In a much anticipated decision, the U.S. Supreme Court yesterday provided clarity on the definition of an automatic telephone dialing system (“ATDS”) under the Telephone Consumer Protection Act (“TCPA”) of 1991, 47 U.S.C. § 227. Those in the Financial Services industry have been eagerly awaiting the guidance that the Court’s ruling would provide. And provide guidance it did.

In a rare unanimous opinion, the Court rejected a broad definition of an ATDS previously applied by the Second, Sixth and Ninth Circuits in favor of a much more narrow one. Indeed, the Court found that, in order to qualify as an ATDS under the TCPA, a device must “have the capacity either to store a telephone number using a random or sequential generator or to produce a telephone number using a random or sequential number generator.” Facebook, Inc. v. Duguid, No. 19-511, April 1, 2021, slip op. at 1.

In Facebook, the plaintiff Noah Duguid received text messages from Facebook alerting him that his social media account had been accessed from an unknown browser. The issue: Duguid had never given Facebook his phone number and did not even have an account. Duguid brought suit in the United States District Court for the Northern District of California, alleging that Facebook had violated the TCPA when it utilized a database that stored phone numbers and sent automated messages to those phone numbers. The court dismissed Duguid’s amended complaint, finding that Facebook’s system did not qualify as an ATDS. On appeal, the United States Court of Appeals for the Ninth Circuit reversed, holding that an ATDS included any device that had even the capacity to store and dial telephone numbers automatically.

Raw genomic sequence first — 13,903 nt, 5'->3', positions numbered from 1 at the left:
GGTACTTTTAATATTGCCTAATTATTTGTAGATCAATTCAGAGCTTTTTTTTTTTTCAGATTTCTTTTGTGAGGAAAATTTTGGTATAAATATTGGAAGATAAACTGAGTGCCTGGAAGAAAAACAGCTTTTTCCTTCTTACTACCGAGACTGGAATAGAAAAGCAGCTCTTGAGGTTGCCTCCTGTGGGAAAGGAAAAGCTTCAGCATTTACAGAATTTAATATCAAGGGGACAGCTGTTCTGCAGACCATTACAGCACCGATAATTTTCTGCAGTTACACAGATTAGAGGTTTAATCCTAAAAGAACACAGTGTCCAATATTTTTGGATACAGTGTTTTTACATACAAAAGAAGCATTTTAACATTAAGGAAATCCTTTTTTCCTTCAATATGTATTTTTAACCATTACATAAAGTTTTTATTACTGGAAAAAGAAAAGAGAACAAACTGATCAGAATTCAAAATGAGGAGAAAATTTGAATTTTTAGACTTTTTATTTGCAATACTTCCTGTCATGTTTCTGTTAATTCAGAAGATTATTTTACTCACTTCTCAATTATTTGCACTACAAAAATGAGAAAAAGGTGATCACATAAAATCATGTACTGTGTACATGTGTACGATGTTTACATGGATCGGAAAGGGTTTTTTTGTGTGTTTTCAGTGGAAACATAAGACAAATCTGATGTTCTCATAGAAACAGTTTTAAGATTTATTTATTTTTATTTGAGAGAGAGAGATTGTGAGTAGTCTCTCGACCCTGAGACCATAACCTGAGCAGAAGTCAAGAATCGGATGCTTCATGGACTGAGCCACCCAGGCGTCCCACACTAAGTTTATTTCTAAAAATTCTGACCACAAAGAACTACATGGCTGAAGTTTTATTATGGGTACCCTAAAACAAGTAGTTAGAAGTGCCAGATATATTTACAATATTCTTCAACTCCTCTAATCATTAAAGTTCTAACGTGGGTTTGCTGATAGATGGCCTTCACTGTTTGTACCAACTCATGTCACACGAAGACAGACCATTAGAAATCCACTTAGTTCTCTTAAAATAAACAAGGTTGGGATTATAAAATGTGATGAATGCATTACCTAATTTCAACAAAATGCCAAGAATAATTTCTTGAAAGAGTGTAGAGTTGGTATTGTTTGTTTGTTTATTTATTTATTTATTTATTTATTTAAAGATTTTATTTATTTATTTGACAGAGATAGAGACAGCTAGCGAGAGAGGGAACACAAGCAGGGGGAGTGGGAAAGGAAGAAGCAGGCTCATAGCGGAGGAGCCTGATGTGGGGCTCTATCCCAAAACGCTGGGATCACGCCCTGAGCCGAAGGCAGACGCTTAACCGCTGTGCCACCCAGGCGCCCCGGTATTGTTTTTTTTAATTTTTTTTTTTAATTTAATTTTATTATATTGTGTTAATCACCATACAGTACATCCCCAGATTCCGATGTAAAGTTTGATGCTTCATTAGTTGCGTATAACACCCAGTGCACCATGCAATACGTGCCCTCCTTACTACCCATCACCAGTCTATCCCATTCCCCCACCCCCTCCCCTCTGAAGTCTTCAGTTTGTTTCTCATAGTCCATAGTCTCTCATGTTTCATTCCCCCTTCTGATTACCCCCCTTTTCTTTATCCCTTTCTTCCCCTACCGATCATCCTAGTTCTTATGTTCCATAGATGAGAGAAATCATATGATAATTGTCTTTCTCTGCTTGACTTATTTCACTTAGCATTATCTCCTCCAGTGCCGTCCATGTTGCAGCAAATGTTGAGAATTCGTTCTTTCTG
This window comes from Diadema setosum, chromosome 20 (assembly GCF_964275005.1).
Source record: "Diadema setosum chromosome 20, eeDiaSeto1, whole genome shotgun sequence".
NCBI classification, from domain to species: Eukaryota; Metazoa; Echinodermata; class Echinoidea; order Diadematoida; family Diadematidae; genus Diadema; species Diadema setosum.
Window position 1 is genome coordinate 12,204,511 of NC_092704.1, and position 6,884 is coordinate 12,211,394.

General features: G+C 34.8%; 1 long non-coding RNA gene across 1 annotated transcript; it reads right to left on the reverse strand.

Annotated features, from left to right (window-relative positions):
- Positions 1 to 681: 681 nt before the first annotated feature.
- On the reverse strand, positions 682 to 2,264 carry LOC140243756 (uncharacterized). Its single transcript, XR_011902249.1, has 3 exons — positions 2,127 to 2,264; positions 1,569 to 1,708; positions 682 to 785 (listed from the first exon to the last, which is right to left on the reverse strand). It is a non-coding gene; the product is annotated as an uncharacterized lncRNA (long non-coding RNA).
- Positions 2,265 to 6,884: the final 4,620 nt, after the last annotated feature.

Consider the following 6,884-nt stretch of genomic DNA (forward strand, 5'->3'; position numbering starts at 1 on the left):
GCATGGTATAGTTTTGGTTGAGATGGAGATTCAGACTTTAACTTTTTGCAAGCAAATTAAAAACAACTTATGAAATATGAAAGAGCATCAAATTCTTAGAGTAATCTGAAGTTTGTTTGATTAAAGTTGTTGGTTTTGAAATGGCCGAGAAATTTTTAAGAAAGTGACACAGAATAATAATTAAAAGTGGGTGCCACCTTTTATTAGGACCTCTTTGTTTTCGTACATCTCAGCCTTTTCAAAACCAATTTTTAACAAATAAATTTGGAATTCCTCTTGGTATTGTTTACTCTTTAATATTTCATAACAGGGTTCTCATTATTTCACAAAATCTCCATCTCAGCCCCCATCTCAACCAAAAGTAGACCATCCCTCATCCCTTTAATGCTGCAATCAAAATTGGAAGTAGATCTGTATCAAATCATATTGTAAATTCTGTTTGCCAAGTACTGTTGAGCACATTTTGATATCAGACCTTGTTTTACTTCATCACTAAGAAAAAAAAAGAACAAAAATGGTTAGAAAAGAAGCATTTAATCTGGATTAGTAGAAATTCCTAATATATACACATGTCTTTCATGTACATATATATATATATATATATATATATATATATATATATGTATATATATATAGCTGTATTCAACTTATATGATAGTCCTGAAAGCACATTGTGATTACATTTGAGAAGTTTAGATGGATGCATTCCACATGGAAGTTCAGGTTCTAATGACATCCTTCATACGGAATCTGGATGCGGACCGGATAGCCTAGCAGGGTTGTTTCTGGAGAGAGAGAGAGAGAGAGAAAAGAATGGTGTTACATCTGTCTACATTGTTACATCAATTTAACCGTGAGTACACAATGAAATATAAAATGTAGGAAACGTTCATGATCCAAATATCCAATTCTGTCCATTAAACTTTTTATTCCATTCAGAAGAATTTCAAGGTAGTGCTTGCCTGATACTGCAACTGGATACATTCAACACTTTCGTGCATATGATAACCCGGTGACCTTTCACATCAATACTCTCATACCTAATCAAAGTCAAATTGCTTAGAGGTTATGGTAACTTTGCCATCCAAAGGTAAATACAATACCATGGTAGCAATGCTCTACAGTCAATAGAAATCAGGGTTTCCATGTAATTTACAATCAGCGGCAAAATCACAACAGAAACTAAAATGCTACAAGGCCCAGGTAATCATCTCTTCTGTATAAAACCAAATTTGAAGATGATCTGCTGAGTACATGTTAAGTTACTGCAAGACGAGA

When the Supreme Court chose to hear this case, it faced an issue only a grammarian could love: whether the clause “using a random or sequential number generator” modified both verbs that preceded it (“store” and “produce”), or simply modified the closest verb (“produce”). Ultimately, the Supreme Court found that both verbs were modified, and tossed aside an interpretation that could have classified every modern cell phone as an ATDS. In doing so, the Court reversed the Ninth Circuit and finally provided clarity to an issue that had deeply divided circuit courts.

Justice Sotomayor delivered the opinion of the Court, and utilized grammatical canons of interpretation to find that the TCPA’s definition of an ATDS did not include equipment that merely stores and dials telephone numbers. Justice Alito filed a concurring opinion. While he agreed with the Court’s ultimate conclusion, he wrote separately to address his belief that the majority placed too much emphasis on statutory canons of construction. To Justice Alito, canons of interpretations are not strict rules to be followed, but are instead tools that merely create presumptions as to how the English language normally operates.

With the Court’s opinion finally released, it seems as though we may nearing the end of rampant ATDS claims. But skeptics in the industry are already arguing that this opinion isn’t a fatal blow to TCPA claims. To some, the holding does not entirely foreclose an argument that a predictive dialer that randomly selects numbers to call from a list will constitute an ATDS for purposes of the TCPA. Only time, and future litigation, will tell whether this interpretation is viable.